Feeling the Burn

Kalli Bubb/The News

Story by Jessica Bostick, Assistant News Editor

Kalli Bubb/The News

Kalli Bubb/The News

Employees that smoke can expect to pay an extra $600 in premium costs. This rise in cost is due to rising medical costs, rising medication costs, the costs of health care reform and Affordable Care Act Excise tax, according to the human resources department.

“The Health Care Reform Excise tax … requires that, basically, if by 2018 we [Murray State] have not kept costs affordable, not just in what the university pays, but in what the employee pays, the total cost of the plan, anything that exceeds that threshold will then be taxed as Excise tax at a rate of 40 percent,” said Joyce Gordon, director of human resources said at a benefits town hall meeting Sept. 16.

This decision to redesign the benefits offered by the University was subject to approval from Murray State’s Board of Regents as well as the Insurance and Benefits Committee. Many factors went into this decision such as the rise of health care costs. This is the first change made to the benefits plan in the past five years. These reforms have been in the works since August 2014.

“Since health care reform became the law of the land, Murray State has already spent $600,000 in taxes and administrative fees,” Gordon said.

The former plan held employees responsible for 15 percent of expenses, with the University covering the remaining 85 percent of the cost. With the updated benefits, employees with now pay 20 percent of medical expenses, with Murray State paying the remaining 80 percent.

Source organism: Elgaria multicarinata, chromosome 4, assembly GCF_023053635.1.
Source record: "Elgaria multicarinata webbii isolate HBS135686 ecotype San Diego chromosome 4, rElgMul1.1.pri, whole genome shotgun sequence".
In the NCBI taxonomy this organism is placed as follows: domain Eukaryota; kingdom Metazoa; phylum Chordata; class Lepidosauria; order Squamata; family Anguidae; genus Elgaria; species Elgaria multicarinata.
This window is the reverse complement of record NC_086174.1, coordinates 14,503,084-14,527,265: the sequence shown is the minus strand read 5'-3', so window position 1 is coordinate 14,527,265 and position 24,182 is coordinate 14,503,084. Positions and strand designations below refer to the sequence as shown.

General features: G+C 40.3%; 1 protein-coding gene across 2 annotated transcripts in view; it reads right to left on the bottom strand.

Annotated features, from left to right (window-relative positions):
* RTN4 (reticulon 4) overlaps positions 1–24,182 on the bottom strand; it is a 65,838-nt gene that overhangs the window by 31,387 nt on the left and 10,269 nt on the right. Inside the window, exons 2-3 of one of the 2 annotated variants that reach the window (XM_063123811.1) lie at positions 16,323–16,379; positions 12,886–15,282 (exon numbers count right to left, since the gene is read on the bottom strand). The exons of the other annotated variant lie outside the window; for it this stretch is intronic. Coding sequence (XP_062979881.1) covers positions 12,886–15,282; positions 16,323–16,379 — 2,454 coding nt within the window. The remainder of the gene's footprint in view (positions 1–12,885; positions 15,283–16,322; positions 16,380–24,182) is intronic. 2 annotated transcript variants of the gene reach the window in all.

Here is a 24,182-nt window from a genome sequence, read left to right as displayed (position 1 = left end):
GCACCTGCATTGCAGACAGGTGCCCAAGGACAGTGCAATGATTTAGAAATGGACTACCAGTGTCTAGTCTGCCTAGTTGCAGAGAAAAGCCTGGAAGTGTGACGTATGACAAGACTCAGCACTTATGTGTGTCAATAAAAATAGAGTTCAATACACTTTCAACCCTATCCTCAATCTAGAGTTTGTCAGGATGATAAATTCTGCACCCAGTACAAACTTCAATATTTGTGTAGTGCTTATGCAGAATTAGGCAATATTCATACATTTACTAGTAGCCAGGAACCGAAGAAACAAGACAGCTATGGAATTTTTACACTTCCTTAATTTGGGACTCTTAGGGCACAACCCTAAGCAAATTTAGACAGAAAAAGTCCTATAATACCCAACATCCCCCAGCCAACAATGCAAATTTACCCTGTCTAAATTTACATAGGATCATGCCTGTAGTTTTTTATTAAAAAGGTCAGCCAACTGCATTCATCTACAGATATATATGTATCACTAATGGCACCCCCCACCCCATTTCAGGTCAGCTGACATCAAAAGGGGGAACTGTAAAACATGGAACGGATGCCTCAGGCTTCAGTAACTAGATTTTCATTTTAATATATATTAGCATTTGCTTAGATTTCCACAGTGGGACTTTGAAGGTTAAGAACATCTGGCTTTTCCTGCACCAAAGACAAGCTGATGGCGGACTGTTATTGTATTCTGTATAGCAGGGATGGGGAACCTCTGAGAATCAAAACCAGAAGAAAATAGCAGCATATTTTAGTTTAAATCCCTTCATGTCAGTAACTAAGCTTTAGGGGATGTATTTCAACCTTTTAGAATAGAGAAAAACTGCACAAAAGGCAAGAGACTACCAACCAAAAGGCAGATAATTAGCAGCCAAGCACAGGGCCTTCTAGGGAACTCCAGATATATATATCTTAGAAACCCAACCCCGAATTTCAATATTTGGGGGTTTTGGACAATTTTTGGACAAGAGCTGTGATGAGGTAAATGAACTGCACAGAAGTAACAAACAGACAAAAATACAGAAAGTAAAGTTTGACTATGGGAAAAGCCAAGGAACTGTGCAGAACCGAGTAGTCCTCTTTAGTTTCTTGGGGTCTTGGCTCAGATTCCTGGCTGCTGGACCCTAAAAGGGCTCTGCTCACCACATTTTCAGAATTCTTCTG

“Tobacco users traditionally, with medical claims, cost significantly more on the plan,” Susan Spier, benefits manager, said.

The program defines tobacco users as anyone who has partaken in the use of tobacco products within the past 90 days. Tobacco products include cigarettes, cigars, pipe tobacco, hookah, snuff, chewing tobacco, dipping tobacco, bidis, blunts, clove cigarettes or any other preparation of tobacco.

The new benefits program includes changes through offering a Wellness program for $10 per month, increased contribution to employees Health Savings Accounts, medical premium adjustments and prescription coverage supported by “Know Your Rx.”

“We were charged with looking at how we keep quality health care that is available and affordable to all individuals but also remembering we’re talking about group insurance,” Gordon said. “Our task is to identify, with the input of campus, what is best for the full group, not just segments of the group.”

The Employee Assistance Program, or EAP, will be made available to employees for no additional cost. This program will provide employees with counseling services, financial planning, supervisor assistance and other services.

Additional information on changes to employee insurance benefits can be found on Murray State’s website under human resources. The entirety of the town hall meeting can be found on the university’s YouTube page.